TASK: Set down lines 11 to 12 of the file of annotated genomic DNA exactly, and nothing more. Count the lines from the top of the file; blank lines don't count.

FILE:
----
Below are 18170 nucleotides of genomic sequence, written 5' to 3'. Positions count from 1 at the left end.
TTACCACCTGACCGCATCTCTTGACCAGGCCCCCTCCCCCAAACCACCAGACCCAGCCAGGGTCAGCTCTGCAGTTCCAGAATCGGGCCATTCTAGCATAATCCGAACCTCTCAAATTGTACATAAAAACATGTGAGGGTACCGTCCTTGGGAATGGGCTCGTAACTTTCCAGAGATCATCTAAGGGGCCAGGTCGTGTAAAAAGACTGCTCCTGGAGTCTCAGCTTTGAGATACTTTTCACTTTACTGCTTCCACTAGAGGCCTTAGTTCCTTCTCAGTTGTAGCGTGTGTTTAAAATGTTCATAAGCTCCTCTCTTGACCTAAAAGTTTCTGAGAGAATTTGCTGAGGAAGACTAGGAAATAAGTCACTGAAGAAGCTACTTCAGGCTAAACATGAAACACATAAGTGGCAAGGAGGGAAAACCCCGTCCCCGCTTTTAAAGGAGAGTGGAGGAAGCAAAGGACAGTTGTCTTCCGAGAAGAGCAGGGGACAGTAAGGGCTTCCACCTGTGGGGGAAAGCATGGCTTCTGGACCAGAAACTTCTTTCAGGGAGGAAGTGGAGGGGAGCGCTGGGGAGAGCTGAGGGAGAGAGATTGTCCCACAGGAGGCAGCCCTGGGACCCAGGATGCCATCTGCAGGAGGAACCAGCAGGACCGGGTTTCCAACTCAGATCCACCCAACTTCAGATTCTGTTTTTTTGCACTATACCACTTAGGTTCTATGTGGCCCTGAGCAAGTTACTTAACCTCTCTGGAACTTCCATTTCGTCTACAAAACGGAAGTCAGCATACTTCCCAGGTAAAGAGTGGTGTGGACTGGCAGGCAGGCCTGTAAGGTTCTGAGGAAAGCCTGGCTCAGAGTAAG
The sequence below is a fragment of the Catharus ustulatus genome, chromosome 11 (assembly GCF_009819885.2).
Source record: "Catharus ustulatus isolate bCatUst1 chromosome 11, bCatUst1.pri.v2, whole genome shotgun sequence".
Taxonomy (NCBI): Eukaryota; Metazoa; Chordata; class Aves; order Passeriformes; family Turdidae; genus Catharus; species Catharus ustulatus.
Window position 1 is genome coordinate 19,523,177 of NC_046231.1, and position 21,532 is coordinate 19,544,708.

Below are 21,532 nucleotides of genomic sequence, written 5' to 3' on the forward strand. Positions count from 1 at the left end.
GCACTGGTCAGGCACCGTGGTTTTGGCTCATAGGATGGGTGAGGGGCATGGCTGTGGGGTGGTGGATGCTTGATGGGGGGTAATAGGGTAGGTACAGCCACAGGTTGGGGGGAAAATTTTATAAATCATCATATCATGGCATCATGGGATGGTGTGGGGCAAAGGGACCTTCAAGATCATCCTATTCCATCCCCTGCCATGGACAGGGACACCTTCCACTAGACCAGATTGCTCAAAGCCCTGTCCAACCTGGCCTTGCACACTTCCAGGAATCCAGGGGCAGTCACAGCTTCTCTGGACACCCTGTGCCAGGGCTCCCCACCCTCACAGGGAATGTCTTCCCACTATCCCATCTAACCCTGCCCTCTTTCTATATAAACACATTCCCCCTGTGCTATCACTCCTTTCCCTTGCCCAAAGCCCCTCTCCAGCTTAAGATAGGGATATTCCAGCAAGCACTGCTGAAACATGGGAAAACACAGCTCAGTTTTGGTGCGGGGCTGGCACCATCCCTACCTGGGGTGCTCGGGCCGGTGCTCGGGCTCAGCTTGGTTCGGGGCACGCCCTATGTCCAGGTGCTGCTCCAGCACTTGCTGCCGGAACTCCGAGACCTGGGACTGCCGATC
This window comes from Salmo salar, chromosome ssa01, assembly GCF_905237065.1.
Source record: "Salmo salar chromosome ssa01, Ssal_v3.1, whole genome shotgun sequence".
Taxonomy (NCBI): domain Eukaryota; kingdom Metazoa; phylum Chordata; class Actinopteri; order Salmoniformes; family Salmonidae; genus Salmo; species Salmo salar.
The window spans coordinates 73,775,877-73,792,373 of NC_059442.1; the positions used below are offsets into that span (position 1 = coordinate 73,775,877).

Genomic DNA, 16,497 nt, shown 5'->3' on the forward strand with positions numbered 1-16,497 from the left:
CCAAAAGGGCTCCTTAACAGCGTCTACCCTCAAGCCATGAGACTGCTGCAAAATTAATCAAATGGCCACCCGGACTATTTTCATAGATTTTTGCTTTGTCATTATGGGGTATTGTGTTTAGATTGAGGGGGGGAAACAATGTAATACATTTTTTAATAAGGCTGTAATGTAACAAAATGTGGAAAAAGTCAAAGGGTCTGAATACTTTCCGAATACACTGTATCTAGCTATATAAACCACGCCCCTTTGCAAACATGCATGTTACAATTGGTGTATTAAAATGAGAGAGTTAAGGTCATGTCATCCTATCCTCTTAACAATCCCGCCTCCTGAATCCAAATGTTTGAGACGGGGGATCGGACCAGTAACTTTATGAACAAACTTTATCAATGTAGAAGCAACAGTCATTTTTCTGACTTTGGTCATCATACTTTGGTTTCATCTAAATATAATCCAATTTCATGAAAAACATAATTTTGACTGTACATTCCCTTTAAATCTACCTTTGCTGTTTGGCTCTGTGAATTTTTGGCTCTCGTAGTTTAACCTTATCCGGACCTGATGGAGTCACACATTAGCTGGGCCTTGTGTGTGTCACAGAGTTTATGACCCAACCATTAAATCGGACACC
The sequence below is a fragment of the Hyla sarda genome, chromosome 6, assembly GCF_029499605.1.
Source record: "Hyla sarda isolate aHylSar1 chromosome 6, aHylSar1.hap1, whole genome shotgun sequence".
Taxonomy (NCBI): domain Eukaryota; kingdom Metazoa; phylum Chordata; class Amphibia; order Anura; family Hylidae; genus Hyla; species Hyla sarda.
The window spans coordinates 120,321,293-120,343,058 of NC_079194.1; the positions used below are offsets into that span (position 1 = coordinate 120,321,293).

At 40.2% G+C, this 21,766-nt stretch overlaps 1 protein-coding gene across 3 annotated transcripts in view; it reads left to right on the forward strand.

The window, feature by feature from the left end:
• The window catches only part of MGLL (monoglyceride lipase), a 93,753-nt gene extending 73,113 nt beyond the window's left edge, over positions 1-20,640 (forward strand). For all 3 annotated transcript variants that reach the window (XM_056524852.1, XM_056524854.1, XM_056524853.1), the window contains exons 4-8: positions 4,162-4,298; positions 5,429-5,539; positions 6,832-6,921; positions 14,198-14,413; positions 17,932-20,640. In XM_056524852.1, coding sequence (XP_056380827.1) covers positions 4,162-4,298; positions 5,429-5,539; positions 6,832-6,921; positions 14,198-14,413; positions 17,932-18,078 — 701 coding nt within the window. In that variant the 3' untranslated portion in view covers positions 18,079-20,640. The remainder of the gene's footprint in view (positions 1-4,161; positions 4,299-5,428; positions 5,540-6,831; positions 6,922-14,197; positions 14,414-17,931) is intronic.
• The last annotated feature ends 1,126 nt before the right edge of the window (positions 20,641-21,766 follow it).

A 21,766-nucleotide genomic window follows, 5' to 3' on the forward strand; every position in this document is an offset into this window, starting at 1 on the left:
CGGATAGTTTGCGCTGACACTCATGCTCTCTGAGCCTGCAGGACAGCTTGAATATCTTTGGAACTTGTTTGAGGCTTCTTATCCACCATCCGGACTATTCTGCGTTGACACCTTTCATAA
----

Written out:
Taxonomy (NCBI): domain Eukaryota; kingdom Metazoa; phylum Chordata; class Actinopteri; order Salmoniformes; family Salmonidae; genus Salmo; species Salmo salar.
The window spans coordinates 73,775,877-73,792,373 of NC_059442.1; the positions used below are offsets into that span (position 1 = coordinate 73,775,877).